Alabama Governor Robert Bentley is expected to submit his lottery proposal for review before the end of this week and is expected to schedule a special session on August 15 with the Legislature. Alabama has been struggling to raise sufficient funds for its budget and the governor believes that passing an amendment that allows the state lottery to operate is the best solution at hand.
Governor Bentley made it clear that his proposal will not include casino gambling but could include electronic gaming. Sen. Jim McClendon, R-Springville is working on the regulation for the new bill and plans to push for Class II gaming permits that would allow video lottery terminals such as bingo machines. The proposal will not cover Class III gaming permits which means slot machines will not be included.
Class II gaming machines are expected to be introduced at four locations in Alabama which are the Birmingham Race Course; the Mobile Greyhound Park; VictoryLand in Macon County and GreeneTrack in Greene County. Alabama is one of the six states that do not have a state lottery and the approval of the state lottery is expected to generate around $225 million annually for the state government.
Governor Bentley stated that his proposal to legalize the state lottery was only a means to an end as he wasn’t really pushing for the state lottery to gain approval but for lives to be saved in Alabama. The government needs an additional $785 million to fund Medicaid and believes that the state lottery could generate a major portion of those funds on a yearly basis.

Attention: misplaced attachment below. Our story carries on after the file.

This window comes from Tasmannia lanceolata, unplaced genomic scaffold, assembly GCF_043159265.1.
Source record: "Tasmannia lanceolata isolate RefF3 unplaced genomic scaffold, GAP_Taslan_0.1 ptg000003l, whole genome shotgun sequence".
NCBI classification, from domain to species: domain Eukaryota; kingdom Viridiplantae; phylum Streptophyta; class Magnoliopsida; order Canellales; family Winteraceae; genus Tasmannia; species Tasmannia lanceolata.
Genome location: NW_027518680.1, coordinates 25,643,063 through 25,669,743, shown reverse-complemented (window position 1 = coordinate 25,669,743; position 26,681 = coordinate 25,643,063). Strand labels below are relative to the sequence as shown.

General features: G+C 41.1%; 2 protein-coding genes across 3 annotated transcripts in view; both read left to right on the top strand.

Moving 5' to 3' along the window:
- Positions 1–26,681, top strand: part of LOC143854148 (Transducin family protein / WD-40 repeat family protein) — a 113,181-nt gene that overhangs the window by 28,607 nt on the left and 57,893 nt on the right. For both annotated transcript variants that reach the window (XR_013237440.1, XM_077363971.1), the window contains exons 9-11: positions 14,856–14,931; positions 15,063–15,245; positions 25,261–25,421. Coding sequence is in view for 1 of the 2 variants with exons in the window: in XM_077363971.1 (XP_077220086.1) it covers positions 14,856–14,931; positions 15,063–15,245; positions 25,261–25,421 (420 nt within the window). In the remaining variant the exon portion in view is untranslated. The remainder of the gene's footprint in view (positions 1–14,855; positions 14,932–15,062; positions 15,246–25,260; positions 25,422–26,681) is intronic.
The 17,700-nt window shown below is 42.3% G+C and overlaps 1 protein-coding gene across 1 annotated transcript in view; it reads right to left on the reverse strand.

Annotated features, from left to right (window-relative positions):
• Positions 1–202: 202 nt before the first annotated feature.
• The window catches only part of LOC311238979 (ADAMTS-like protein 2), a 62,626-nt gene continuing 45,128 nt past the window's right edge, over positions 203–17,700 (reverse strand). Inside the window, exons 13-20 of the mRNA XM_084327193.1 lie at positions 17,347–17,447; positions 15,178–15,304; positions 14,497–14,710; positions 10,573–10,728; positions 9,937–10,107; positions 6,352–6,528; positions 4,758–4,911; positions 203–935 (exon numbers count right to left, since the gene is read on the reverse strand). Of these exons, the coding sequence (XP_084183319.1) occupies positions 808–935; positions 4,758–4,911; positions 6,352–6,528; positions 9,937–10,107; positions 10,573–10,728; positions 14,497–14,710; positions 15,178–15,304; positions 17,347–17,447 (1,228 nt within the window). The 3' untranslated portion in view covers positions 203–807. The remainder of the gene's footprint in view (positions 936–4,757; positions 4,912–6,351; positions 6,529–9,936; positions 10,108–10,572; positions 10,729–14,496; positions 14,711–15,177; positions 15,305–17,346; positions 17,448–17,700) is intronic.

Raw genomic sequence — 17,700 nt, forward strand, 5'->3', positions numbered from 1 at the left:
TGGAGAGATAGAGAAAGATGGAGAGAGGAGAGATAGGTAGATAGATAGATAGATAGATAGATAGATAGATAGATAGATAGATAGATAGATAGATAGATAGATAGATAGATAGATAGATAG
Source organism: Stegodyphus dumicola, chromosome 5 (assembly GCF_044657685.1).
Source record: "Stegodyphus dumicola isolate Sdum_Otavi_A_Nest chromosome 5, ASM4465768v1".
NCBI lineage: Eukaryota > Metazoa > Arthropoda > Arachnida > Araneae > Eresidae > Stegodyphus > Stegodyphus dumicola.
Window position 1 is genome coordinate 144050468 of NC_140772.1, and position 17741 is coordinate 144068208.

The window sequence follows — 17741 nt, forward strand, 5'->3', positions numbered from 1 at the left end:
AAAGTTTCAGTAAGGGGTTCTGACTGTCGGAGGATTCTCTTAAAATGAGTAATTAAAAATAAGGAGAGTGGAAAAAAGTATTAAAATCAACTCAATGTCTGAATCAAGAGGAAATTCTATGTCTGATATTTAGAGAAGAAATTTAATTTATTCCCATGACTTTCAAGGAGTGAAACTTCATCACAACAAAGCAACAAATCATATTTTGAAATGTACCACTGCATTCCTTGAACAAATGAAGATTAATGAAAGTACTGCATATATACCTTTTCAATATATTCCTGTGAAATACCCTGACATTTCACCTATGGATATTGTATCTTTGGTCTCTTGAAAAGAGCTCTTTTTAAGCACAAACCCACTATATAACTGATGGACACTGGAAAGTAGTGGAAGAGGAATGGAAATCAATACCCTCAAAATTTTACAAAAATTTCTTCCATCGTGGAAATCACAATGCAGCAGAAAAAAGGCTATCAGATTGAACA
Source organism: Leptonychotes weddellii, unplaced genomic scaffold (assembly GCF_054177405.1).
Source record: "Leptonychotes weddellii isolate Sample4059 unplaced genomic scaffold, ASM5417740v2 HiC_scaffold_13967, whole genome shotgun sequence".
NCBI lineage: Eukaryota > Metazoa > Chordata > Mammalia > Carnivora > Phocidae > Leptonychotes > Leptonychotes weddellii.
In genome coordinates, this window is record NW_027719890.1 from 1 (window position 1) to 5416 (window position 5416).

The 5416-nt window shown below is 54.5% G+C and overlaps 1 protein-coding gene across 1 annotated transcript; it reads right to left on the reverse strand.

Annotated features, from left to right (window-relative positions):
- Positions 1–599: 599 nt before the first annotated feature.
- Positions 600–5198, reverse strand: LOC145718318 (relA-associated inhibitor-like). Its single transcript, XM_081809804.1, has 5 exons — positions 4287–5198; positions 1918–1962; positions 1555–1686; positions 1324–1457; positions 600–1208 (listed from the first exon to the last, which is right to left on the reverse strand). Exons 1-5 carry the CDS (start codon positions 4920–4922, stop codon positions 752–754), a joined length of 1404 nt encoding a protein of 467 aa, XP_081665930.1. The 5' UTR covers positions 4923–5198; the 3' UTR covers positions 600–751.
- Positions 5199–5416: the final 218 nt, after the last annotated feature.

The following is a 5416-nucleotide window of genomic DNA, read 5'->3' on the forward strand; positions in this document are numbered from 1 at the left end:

Sen. McClendon states that if Alabama votes in favor of the state lottery, Class II gaming machines could be up and running very fast, generating revenue for the government within two months. The governor also plans to create a commission that will be responsible for monitoring the state lottery. Members of the commission will be appointed by the Governor and approved by the Senate.
In a statement, Governor Bentley said “I want to simplify things. We need funding for Medicaid because we need funding for the people. I think people are going to want to see the facts on the lottery and how the commission would be structured.” The governor plans on submitting copies of his proposal to the legislative leadership on August 4 before unveiling the proposal on August 5.
Statistics from the U.S. Census Bureau on state lottery revenues from forty four states show that only 33 percent of money raised is directed towards state services, 62 percent is used for lottery prizes and the remaining 5 percent goes towards administrative costs. This means that Gov. Bentley will have to clearly outline in his proposal what percentages he plans to use on state lottery funds and how the possible $225 million will be spent.